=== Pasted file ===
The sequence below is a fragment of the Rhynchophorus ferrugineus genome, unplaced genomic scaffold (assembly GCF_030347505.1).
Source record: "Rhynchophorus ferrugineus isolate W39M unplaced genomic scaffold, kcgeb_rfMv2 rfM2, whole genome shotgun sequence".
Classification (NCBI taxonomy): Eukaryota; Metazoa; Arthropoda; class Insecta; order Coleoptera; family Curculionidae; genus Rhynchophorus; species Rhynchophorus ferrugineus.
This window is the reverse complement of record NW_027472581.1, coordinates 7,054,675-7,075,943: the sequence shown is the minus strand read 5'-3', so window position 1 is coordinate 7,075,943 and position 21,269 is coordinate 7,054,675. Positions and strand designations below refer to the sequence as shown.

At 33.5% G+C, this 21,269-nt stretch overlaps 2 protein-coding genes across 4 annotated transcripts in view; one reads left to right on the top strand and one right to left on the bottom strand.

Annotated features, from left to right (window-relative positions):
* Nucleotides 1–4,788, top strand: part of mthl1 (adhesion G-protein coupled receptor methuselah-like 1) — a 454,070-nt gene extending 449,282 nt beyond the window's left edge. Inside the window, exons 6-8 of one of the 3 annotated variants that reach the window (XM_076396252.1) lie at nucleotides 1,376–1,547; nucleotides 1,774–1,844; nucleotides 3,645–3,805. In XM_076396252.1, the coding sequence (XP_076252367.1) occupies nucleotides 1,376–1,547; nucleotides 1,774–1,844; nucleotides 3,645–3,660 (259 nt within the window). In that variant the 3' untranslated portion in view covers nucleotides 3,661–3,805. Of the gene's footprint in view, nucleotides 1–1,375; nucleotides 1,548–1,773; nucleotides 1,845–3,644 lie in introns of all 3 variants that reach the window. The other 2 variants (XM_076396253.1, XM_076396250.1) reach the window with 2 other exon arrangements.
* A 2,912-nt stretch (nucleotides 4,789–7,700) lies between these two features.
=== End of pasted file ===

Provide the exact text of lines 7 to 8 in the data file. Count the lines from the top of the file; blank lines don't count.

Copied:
* Nucleotides 1–4,788, top strand: part of mthl1 (adhesion G-protein coupled receptor methuselah-like 1) — a 454,070-nt gene extending 449,282 nt beyond the window's left edge. Inside the window, exons 6-8 of one of the 3 annotated variants that reach the window (XM_076396252.1) lie at nucleotides 1,376–1,547; nucleotides 1,774–1,844; nucleotides 3,645–3,805. In XM_076396252.1, the coding sequence (XP_076252367.1) occupies nucleotides 1,376–1,547; nucleotides 1,774–1,844; nucleotides 3,645–3,660 (259 nt within the window). In that variant the 3' untranslated portion in view covers nucleotides 3,661–3,805. Of the gene's footprint in view, nucleotides 1–1,375; nucleotides 1,548–1,773; nucleotides 1,845–3,644 lie in introns of all 3 variants that reach the window. The other 2 variants (XM_076396253.1, XM_076396250.1) reach the window with 2 other exon arrangements.
* A 2,912-nt stretch (nucleotides 4,789–7,700) lies between these two features.